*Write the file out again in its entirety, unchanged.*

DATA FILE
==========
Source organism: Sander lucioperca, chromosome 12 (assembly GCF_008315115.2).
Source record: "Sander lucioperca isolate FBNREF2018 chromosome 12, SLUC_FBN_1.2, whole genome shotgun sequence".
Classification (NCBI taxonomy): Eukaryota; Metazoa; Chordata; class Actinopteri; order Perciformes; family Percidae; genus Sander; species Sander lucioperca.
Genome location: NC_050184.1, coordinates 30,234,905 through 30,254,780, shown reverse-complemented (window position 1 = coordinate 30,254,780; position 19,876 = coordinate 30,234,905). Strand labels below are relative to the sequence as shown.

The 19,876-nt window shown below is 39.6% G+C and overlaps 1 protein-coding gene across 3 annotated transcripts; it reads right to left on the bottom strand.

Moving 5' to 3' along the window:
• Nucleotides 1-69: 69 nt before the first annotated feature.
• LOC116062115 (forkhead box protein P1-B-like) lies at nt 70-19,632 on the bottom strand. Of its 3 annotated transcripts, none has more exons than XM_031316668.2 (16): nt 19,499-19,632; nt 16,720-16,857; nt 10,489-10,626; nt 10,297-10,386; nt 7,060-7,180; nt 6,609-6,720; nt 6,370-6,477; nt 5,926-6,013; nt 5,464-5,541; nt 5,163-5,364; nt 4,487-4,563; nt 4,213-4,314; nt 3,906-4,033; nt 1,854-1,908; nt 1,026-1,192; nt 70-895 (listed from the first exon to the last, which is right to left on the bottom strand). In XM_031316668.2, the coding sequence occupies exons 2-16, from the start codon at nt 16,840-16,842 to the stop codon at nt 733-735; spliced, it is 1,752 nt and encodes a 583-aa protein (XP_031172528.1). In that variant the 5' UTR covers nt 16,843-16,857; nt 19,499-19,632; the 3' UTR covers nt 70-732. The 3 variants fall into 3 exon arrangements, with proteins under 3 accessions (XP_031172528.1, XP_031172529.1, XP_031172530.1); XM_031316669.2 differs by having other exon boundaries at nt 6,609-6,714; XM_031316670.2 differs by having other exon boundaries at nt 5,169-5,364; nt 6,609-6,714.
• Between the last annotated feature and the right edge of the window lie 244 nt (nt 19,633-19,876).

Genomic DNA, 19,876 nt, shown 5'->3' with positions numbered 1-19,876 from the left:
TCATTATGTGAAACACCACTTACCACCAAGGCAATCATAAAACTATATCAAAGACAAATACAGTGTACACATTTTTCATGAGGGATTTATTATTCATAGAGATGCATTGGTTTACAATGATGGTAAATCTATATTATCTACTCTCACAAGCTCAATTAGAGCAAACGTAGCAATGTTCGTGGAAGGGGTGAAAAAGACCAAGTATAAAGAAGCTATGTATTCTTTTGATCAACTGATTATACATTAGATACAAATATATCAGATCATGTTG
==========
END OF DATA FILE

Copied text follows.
Source organism: Sander lucioperca, chromosome 12 (assembly GCF_008315115.2).
Source record: "Sander lucioperca isolate FBNREF2018 chromosome 12, SLUC_FBN_1.2, whole genome shotgun sequence".
Classification (NCBI taxonomy): Eukaryota; Metazoa; Chordata; class Actinopteri; order Perciformes; family Percidae; genus Sander; species Sander lucioperca.
Genome location: NC_050184.1, coordinates 30,234,905 through 30,254,780, shown reverse-complemented (window position 1 = coordinate 30,254,780; position 19,876 = coordinate 30,234,905). Strand labels below are relative to the sequence as shown.

The 19,876-nt window shown below is 39.6% G+C and overlaps 1 protein-coding gene across 3 annotated transcripts; it reads right to left on the bottom strand.

Moving 5' to 3' along the window:
• Nucleotides 1-69: 69 nt before the first annotated feature.
• LOC116062115 (forkhead box protein P1-B-like) lies at nt 70-19,632 on the bottom strand. Of its 3 annotated transcripts, none has more exons than XM_031316668.2 (16): nt 19,499-19,632; nt 16,720-16,857; nt 10,489-10,626; nt 10,297-10,386; nt 7,060-7,180; nt 6,609-6,720; nt 6,370-6,477; nt 5,926-6,013; nt 5,464-5,541; nt 5,163-5,364; nt 4,487-4,563; nt 4,213-4,314; nt 3,906-4,033; nt 1,854-1,908; nt 1,026-1,192; nt 70-895 (listed from the first exon to the last, which is right to left on the bottom strand). In XM_031316668.2, the coding sequence occupies exons 2-16, from the start codon at nt 16,840-16,842 to the stop codon at nt 733-735; spliced, it is 1,752 nt and encodes a 583-aa protein (XP_031172528.1). In that variant the 5' UTR covers nt 16,843-16,857; nt 19,499-19,632; the 3' UTR covers nt 70-732. The 3 variants fall into 3 exon arrangements, with proteins under 3 accessions (XP_031172528.1, XP_031172529.1, XP_031172530.1); XM_031316669.2 differs by having other exon boundaries at nt 6,609-6,714; XM_031316670.2 differs by having other exon boundaries at nt 5,169-5,364; nt 6,609-6,714.
• Between the last annotated feature and the right edge of the window lie 244 nt (nt 19,633-19,876).

Genomic DNA, 19,876 nt, shown 5'->3' with positions numbered 1-19,876 from the left:
TCATTATGTGAAACACCACTTACCACCAAGGCAATCATAAAACTATATCAAAGACAAATACAGTGTACACATTTTTCATGAGGGATTTATTATTCATAGAGATGCATTGGTTTACAATGATGGTAAATCTATATTATCTACTCTCACAAGCTCAATTAGAGCAAACGTAGCAATGTTCGTGGAAGGGGTGAAAAAGACCAAGTATAAAGAAGCTATGTATTCTTTTGATCAACTGATTATACATTAGATACAAATATATCAGATCATGTTG